The 2 and 5 trains currently terminate at Brooklyn College, but the original intent was to continue that line down Nostrand Avenue another three miles to Sheepshead Bay. The recently inaugurated B44 Select Bus Service now makes that journey.

Another proposal included a line down Utica Avenue, connecting to several other services: what are today the 3, 4, A, C, J, M, and Z trains. It's not quite as exciting as the much-vaunted Triboro Rx, but the Utica Avenue line would have been a prescription for better access to job centers for several out-of-the-way Brooklyn neighborhoods.

The Bronx & Queens

Our transit problems to area airports are well-documented, but things could have been different. At one point there was a plan for subway service to a new airfield in the Bronx, near the Westchester border. Even the Army, when it wanted to build a strip there during WWII, met fierce resistance from Robert Moses. Curtiss Airport never materialized, and instead of runways, Co-op City now stands.

Even today, getting to LaGuardia could be a lot easier—if residents along any of several proposed routes would allow for a new elevated line. Of course, that's never going to happen; at least in the meantime we're getting Select Bus Service on the M60, which cuts across 125th Street in Harlem.

There were several minor cross-Bronx extensions under consideration at various times, as well as better light rail to the northeast Bronx, any one of which would have provided improved service and property values today.

The funny thing: property owners knew this, and they wanted an elevated train to rumble down their streets. Squabbles at the highest levels of city and state government, however, brought the plan to its knees. As it did with Nostrand, the MTA will soon institute bus rapid transit on this thoroughfare, as well.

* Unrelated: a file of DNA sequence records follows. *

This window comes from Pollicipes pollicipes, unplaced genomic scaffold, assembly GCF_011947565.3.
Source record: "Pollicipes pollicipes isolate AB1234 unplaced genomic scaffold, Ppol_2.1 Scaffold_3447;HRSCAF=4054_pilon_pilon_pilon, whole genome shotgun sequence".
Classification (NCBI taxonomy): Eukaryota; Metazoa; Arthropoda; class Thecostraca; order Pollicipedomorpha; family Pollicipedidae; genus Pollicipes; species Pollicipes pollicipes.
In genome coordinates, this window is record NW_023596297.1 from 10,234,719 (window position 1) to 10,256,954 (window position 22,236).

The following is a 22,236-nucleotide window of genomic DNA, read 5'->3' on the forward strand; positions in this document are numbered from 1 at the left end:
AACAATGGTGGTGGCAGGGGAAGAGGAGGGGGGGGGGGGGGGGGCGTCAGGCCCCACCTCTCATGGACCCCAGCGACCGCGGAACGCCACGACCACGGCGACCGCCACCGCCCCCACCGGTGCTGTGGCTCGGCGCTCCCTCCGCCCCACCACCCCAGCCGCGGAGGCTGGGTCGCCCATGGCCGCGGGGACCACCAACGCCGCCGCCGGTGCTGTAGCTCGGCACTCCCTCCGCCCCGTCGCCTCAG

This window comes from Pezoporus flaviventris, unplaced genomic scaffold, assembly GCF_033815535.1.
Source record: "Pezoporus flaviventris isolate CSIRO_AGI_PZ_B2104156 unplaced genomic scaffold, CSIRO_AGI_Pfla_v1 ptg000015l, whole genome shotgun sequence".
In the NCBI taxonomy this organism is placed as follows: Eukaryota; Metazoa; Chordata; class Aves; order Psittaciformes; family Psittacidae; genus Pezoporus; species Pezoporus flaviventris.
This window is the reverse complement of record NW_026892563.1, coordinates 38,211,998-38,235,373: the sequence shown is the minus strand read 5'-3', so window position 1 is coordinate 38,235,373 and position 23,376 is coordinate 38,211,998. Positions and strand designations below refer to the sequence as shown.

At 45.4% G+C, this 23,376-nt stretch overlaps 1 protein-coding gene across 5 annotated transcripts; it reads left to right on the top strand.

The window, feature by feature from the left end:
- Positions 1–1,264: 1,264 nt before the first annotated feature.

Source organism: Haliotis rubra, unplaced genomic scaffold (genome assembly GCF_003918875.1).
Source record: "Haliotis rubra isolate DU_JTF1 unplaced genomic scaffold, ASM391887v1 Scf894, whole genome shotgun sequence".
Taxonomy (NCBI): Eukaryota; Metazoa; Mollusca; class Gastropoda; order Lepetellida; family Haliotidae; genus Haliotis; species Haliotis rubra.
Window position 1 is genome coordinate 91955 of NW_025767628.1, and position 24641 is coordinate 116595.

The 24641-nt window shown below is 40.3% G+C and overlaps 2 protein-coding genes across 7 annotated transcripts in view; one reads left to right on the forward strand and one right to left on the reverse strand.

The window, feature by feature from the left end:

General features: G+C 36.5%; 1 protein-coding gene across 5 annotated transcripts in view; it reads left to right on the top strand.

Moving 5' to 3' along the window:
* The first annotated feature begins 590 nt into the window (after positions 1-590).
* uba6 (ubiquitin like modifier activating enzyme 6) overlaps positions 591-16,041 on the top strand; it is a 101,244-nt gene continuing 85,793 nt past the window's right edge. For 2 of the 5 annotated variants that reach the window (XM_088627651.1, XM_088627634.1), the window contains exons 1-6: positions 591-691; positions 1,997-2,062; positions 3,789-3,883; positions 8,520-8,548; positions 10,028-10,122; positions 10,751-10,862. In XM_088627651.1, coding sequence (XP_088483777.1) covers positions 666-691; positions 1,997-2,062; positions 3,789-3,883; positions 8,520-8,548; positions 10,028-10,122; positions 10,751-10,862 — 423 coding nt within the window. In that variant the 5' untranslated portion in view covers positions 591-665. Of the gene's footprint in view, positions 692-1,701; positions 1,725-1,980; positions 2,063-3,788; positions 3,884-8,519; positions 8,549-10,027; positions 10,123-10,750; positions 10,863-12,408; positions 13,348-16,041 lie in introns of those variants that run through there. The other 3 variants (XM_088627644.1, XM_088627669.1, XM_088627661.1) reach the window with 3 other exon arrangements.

For last, an in-your-face reminder that procrastination 80 years ago is costing us dearly as we construct a vital lifeline to the Upper East Side.

Various proposals for a Second Avenue Subway date from as early as 1929. Something or another has always gotten in the way: the Great Depression; political horse-trading; shortsighted-but-vocal residents. (The image at right includes a proposed Second Avenue Subway from 1948, slightly different from today's plan.) Phase 1 is expected to be completed in 2016 (don't hold your breath); the full line will never happen might open as early as 2029.

The Upper East Side needs it badly. The Lexington Avenue Line—the 4/5/6—is already maxed out during rush hour, and the M15 SBS can't pick up enough of the slack, particularly with the deference our city shows to private automobiles. (Thanks to an agreement brokered after our financial near-collapse in the 1970s, we have to grovel to Albany any time we want to make a change to our traffic laws, like congestion pricing.)

But all of that waiting comes at a cost, particularly with purchasing property for needed aboveground units, like ventilation buildings. With local residents no longer willing to tolerate the noise and inconvenience of construction, future builds—for lines once envisioned, or those that could get proposed down the line—appear unlikely.
—Keith Williams
· The Routes Not Taken: A Trip Through New York City's Unbuilt Subway System [Amazon]
· Curbed's Could Have Been archive [Curbed]